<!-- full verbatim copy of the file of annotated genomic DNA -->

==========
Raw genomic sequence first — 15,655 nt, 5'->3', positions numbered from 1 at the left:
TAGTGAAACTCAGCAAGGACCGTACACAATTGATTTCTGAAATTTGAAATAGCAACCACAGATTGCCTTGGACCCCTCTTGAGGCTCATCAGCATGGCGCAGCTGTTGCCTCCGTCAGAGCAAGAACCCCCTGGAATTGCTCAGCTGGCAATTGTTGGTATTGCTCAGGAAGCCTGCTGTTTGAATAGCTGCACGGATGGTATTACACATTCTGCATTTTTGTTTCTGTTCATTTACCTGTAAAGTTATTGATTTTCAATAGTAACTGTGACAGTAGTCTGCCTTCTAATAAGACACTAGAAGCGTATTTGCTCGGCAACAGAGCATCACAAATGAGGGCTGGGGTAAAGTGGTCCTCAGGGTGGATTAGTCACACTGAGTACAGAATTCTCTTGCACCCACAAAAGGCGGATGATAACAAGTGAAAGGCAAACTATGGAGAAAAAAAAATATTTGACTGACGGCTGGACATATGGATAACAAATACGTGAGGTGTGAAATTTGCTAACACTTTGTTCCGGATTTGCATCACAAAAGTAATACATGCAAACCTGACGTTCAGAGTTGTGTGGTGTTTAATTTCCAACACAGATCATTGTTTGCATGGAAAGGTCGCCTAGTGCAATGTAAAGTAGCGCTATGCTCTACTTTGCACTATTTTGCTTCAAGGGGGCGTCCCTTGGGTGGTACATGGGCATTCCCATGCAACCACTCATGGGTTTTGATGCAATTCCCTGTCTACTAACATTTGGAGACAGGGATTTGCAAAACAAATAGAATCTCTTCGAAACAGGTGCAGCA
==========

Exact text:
Raw genomic sequence first — 15,655 nt, 5'->3', positions numbered from 1 at the left:
TAGTGAAACTCAGCAAGGACCGTACACAATTGATTTCTGAAATTTGAAATAGCAACCACAGATTGCCTTGGACCCCTCTTGAGGCTCATCAGCATGGCGCAGCTGTTGCCTCCGTCAGAGCAAGAACCCCCTGGAATTGCTCAGCTGGCAATTGTTGGTATTGCTCAGGAAGCCTGCTGTTTGAATAGCTGCACGGATGGTATTACACATTCTGCATTTTTGTTTCTGTTCATTTACCTGTAAAGTTATTGATTTTCAATAGTAACTGTGACAGTAGTCTGCCTTCTAATAAGACACTAGAAGCGTATTTGCTCGGCAACAGAGCATCACAAATGAGGGCTGGGGTAAAGTGGTCCTCAGGGTGGATTAGTCACACTGAGTACAGAATTCTCTTGCACCCACAAAAGGCGGATGATAACAAGTGAAAGGCAAACTATGGAGAAAAAAAAATATTTGACTGACGGCTGGACATATGGATAACAAATACGTGAGGTGTGAAATTTGCTAACACTTTGTTCCGGATTTGCATCACAAAAGTAATACATGCAAACCTGACGTTCAGAGTTGTGTGGTGTTTAATTTCCAACACAGATCATTGTTTGCATGGAAAGGTCGCCTAGTGCAATGTAAAGTAGCGCTATGCTCTACTTTGCACTATTTTGCTTCAAGGGGGCGTCCCTTGGGTGGTACATGGGCATTCCCATGCAACCACTCATGGGTTTTGATGCAATTCCCTGTCTACTAACATTTGGAGACAGGGATTTGCAAAACAAATAGAATCTCTTCGAAACAGGTGCAGCA